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A patient foundation trust in Greater Manchester ‘requires improvement’


12 December 2016

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A major foundation trust serving more than a million patients in Greater Manchester ‘requires improvement’ according to its latest CQC inspection.

The Pennine Care NHS Foundation Trust failed to meet a good standard in offering safe, effective and well-led care.

It currently offers provides mental health, community and specialist services to people living in Bury, Heywood, Middleton, Rochdale, Oldham, Tameside, Stockport, Glossop and Trafford in Greater Manchester.

A major foundation trust serving more than a million patients in Greater Manchester ‘requires improvement’ according to its latest CQC inspection.

The Pennine Care NHS Foundation Trust failed to meet a good standard in offering safe, effective and well-led care.

It currently offers provides mental health, community and specialist services to people living in Bury, Heywood, Middleton, Rochdale, Oldham, Tameside, Stockport, Glossop and Trafford in Greater Manchester.

However, the trust was found to have violated Department of Health guidance on same sex accommodation on three wards for older adults and three for working age adults, risking the safety, privacy and dignity of the patients

Dr Paul Lelliot, deputy chief inspector of hospitals, mental health, said: “We were concerned that guidance on same sex accommodation was breached in a number of wards.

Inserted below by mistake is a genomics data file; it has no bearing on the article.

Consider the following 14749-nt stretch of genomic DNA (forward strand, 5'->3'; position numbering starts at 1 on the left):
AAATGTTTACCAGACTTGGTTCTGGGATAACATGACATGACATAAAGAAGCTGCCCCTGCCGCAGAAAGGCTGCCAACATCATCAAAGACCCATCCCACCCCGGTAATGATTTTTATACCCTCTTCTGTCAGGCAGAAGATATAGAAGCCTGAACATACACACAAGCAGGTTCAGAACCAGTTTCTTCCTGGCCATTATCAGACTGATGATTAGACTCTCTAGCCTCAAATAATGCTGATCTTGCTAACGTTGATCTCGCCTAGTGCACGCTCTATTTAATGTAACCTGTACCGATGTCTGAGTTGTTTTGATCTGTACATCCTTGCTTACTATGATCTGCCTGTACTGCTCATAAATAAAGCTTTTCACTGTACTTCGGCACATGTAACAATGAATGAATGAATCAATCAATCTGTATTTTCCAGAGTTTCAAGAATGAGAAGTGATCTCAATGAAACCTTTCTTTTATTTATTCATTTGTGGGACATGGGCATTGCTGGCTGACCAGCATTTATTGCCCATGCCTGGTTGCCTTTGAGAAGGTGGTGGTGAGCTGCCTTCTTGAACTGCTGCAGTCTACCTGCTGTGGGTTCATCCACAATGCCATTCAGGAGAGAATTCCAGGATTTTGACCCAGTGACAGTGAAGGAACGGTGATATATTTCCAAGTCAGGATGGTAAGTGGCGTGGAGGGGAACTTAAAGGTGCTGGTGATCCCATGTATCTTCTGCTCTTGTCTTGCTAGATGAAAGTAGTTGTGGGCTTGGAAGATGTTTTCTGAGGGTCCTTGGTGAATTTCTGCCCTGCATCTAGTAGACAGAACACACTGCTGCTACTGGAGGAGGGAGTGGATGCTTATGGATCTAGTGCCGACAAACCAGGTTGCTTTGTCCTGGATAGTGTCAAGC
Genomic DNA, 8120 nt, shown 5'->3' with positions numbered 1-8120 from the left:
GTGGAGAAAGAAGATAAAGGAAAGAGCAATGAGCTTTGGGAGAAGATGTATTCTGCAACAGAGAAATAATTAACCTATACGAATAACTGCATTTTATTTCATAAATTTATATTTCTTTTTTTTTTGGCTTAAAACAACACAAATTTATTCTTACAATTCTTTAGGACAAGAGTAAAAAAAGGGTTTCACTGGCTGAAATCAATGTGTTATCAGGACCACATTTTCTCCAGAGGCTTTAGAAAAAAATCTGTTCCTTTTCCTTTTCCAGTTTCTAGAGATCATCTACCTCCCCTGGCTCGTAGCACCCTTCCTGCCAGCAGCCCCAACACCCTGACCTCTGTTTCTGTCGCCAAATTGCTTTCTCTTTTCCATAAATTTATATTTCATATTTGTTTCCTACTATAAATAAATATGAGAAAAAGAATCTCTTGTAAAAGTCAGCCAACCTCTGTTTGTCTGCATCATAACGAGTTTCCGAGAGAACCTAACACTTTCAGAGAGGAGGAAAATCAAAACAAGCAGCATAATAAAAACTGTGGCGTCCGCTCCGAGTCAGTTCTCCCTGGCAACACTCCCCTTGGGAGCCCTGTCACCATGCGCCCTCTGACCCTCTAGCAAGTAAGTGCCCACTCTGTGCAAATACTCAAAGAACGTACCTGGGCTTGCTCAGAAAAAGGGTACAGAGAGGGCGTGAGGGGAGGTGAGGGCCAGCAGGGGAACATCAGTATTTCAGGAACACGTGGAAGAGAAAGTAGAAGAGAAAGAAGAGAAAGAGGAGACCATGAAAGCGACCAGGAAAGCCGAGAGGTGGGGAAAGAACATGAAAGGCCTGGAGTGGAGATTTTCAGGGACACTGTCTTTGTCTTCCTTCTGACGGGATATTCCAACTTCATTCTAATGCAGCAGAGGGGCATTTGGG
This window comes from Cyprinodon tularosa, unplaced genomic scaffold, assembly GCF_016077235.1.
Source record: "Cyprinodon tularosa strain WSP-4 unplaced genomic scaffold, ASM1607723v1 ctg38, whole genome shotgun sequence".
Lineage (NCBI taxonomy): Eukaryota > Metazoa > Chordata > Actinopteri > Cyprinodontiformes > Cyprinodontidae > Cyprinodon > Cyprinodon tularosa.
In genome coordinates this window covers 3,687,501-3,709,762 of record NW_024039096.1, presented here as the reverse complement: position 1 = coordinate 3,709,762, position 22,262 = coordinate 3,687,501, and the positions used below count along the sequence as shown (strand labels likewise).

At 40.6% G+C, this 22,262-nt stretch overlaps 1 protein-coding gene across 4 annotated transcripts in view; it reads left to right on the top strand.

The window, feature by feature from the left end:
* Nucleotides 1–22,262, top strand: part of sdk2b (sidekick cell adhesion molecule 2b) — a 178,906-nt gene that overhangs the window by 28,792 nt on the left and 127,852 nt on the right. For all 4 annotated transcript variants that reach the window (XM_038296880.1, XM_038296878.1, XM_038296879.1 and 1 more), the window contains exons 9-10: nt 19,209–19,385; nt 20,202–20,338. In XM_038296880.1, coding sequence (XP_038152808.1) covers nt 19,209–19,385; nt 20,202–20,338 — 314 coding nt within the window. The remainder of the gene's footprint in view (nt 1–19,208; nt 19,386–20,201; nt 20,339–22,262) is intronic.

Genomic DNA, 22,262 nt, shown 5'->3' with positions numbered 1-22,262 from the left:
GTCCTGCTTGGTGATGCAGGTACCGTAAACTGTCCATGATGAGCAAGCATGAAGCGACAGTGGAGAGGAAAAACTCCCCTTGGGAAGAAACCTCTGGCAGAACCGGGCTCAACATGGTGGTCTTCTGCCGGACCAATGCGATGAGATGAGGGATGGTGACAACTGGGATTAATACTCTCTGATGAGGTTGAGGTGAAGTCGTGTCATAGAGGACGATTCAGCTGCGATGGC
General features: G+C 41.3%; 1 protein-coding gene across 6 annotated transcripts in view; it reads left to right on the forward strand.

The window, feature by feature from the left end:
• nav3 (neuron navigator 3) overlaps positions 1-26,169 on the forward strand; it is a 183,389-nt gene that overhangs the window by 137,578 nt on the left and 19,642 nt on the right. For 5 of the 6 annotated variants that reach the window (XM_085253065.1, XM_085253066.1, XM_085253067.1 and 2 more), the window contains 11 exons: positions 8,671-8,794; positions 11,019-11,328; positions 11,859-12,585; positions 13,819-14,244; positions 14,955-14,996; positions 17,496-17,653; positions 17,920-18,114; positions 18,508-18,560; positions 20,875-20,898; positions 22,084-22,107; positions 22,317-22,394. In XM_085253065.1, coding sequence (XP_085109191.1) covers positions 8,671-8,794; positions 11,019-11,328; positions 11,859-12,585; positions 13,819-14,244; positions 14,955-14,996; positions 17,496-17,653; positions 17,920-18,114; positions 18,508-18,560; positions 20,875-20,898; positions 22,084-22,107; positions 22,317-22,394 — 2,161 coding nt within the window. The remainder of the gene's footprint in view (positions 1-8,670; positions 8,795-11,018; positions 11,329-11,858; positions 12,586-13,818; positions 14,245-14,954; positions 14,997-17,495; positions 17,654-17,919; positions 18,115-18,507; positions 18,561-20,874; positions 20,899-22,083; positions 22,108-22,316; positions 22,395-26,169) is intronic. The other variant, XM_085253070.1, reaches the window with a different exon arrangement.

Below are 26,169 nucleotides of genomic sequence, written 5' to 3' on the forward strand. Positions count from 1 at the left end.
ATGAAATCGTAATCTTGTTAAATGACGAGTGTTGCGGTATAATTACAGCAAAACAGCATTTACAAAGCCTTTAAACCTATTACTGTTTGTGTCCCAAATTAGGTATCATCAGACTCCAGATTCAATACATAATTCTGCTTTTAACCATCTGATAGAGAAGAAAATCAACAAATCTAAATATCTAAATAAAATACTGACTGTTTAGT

“We found concerns with the levels of training. Staff were not following the trust’s own policies to manage medicines in a number of services and we also found restrictions on patients’ liberty which had not been properly addressed.

However, he added that staff were respectful and professional and found multi-disciplinary staff teams that worked well across the trust both internally and with external agencies.

The trust was also rated as good in the areas of caring and responsive care, while the CAMHS wards were rated as outstanding.

Michael McCourt, chief executive of Pennine Care NHS Foundation Trust, said the rating was a refection of the  “immense challenges we continue to face in providing complex care”.

He added that the trust would “need to work together with our patients, partners and commissioners to make demonstrable improvements”. 

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